Dorothea Benton Frank novels are smart and witty fiction that readers want on their bookshelf: soulful, edgy stories about realistic characters familiar to us all that explore the most deeply felt moments of life with wry humor and heart
All Summer Long follows one charming New York couple–prominent interior designer Olivia Ritchie and her husband, Nicholas Seymour, an English professor and true southern gentleman. They are seemingly polar opposites, yet magnetically drawn together and have been in love for more than fourteen years.
As they prepare to relocate to Charleston, South Carolina, Olivia, the ultimate New Yorker, has reservations about the promise she made to retire in the Lowcountry, where Nick wants to return home and lead a more peaceful life. They are moving north to south, fast pace versus slow pace, and downsizing. Nick is ecstatic. Olivia is not. She can’t let Nick know that their finances are not what he thought. Her client list is evaporating, their monetary reserves are dwindling, and maybe that house she picked out on Sullivans Island needs too much work. Thank God for her assistant, Roni Larini, her right (and sometimes left) hand.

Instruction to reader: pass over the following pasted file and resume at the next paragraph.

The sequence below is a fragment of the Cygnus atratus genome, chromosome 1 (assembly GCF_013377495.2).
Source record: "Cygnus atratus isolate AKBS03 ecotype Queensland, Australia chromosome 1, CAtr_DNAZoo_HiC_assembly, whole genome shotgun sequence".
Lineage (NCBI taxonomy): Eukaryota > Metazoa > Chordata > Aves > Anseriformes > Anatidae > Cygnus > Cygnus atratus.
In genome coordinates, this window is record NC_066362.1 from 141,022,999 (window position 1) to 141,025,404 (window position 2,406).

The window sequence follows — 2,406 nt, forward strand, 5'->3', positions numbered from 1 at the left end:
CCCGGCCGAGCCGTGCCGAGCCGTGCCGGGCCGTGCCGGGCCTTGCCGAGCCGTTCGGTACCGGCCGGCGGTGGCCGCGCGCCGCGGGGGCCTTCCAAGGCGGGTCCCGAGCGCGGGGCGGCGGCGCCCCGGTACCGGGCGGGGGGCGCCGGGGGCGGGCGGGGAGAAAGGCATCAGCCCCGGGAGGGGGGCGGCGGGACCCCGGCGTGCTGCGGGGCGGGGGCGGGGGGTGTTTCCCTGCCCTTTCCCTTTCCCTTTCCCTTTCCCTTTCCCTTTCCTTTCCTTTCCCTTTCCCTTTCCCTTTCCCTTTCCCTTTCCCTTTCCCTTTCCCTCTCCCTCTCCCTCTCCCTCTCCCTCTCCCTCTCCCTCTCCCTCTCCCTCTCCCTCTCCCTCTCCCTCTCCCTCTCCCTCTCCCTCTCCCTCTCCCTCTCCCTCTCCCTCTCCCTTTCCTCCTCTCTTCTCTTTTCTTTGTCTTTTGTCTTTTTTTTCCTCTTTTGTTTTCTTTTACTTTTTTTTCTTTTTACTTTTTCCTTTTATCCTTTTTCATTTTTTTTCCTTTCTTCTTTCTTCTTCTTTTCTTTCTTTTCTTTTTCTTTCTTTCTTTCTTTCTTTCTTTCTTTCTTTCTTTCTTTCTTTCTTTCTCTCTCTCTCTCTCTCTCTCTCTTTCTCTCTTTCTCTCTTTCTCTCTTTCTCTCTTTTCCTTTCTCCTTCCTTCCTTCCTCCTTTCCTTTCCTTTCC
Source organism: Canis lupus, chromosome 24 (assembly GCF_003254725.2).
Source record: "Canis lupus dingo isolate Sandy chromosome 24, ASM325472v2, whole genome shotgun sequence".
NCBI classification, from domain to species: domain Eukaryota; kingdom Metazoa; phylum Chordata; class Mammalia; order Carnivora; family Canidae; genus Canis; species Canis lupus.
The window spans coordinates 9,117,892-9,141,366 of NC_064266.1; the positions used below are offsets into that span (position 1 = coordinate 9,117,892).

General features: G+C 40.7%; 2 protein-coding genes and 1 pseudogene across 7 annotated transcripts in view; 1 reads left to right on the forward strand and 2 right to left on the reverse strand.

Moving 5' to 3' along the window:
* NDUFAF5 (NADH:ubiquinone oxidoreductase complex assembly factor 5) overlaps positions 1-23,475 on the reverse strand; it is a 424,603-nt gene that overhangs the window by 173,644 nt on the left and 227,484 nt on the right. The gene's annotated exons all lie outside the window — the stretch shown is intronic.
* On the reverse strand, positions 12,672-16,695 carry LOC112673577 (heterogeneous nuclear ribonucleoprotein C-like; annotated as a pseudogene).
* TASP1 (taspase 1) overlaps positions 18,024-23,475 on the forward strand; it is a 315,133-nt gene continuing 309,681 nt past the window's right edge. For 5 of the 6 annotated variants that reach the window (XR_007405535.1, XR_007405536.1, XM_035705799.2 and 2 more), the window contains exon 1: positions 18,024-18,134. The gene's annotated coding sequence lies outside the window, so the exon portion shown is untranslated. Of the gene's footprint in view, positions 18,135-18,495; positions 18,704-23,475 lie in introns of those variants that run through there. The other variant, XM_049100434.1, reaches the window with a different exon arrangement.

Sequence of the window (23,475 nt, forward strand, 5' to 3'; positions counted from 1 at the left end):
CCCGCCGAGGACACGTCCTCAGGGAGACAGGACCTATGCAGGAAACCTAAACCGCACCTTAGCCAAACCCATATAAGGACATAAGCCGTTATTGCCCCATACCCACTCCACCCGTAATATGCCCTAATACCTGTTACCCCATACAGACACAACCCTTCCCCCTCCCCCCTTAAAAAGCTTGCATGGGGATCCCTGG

As they find themselves pondering the next step of their lives, Olivia and Nick travel with her billionaire clients and their friends and are swept up in the world of the ultra-rich, exploring the globe with a cast of zany eccentrics over one tumultuous, hot summer. All as Olivia grapples with what lies ahead for her and Nick.
This is a story of how plans evolve and lives change in unexpected ways, how even those who have everything are still looking for something more. Even the most successful people can often struggle to keep things together. All Summer Long asks the ultimate question: Can money buy happiness? From Sullivans Island to Necker Island to Nantucket to the beaches of Southern Spain, we’ll come to recognize the many faces of true love; love that deepens and endures, but only because one woman makes a tremendous leap of faith. And that leap changes everything.